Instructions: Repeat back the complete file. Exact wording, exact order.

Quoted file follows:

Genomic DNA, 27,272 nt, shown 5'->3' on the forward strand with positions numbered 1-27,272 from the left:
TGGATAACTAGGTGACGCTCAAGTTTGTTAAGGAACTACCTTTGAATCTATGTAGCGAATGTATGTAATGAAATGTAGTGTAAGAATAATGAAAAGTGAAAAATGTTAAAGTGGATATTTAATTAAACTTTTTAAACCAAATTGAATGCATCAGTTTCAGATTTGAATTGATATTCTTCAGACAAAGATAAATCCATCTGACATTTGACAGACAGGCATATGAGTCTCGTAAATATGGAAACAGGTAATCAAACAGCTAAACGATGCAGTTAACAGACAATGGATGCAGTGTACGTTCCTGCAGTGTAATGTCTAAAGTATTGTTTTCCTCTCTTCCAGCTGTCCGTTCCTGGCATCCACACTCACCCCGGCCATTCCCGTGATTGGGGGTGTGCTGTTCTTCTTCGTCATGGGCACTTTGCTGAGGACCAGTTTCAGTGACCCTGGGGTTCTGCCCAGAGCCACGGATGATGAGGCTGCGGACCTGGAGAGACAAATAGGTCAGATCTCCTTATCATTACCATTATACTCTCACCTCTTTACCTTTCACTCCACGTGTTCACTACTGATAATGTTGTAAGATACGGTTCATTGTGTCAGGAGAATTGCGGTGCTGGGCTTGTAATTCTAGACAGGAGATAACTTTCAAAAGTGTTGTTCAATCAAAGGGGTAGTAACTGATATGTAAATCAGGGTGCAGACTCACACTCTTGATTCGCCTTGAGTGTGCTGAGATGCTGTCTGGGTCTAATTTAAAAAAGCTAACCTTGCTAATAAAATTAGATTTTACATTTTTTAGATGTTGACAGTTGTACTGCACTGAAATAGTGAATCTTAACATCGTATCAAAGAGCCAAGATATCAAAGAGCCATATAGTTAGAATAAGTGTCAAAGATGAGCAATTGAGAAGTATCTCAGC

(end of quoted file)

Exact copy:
Genomic DNA, 27,272 nt, shown 5'->3' on the forward strand with positions numbered 1-27,272 from the left:
TGGATAACTAGGTGACGCTCAAGTTTGTTAAGGAACTACCTTTGAATCTATGTAGCGAATGTATGTAATGAAATGTAGTGTAAGAATAATGAAAAGTGAAAAATGTTAAAGTGGATATTTAATTAAACTTTTTAAACCAAATTGAATGCATCAGTTTCAGATTTGAATTGATATTCTTCAGACAAAGATAAATCCATCTGACATTTGACAGACAGGCATATGAGTCTCGTAAATATGGAAACAGGTAATCAAACAGCTAAACGATGCAGTTAACAGACAATGGATGCAGTGTACGTTCCTGCAGTGTAATGTCTAAAGTATTGTTTTCCTCTCTTCCAGCTGTCCGTTCCTGGCATCCACACTCACCCCGGCCATTCCCGTGATTGGGGGTGTGCTGTTCTTCTTCGTCATGGGCACTTTGCTGAGGACCAGTTTCAGTGACCCTGGGGTTCTGCCCAGAGCCACGGATGATGAGGCTGCGGACCTGGAGAGACAAATAGGTCAGATCTCCTTATCATTACCATTATACTCTCACCTCTTTACCTTTCACTCCACGTGTTCACTACTGATAATGTTGTAAGATACGGTTCATTGTGTCAGGAGAATTGCGGTGCTGGGCTTGTAATTCTAGACAGGAGATAACTTTCAAAAGTGTTGTTCAATCAAAGGGGTAGTAACTGATATGTAAATCAGGGTGCAGACTCACACTCTTGATTCGCCTTGAGTGTGCTGAGATGCTGTCTGGGTCTAATTTAAAAAAGCTAACCTTGCTAATAAAATTAGATTTTACATTTTTTAGATGTTGACAGTTGTACTGCACTGAAATAGTGAATCTTAACATCGTATCAAAGAGCCAAGATATCAAAGAGCCATATAGTTAGAATAAGTGTCAAAGATGAGCAATTGAGAAGTATCTCAGC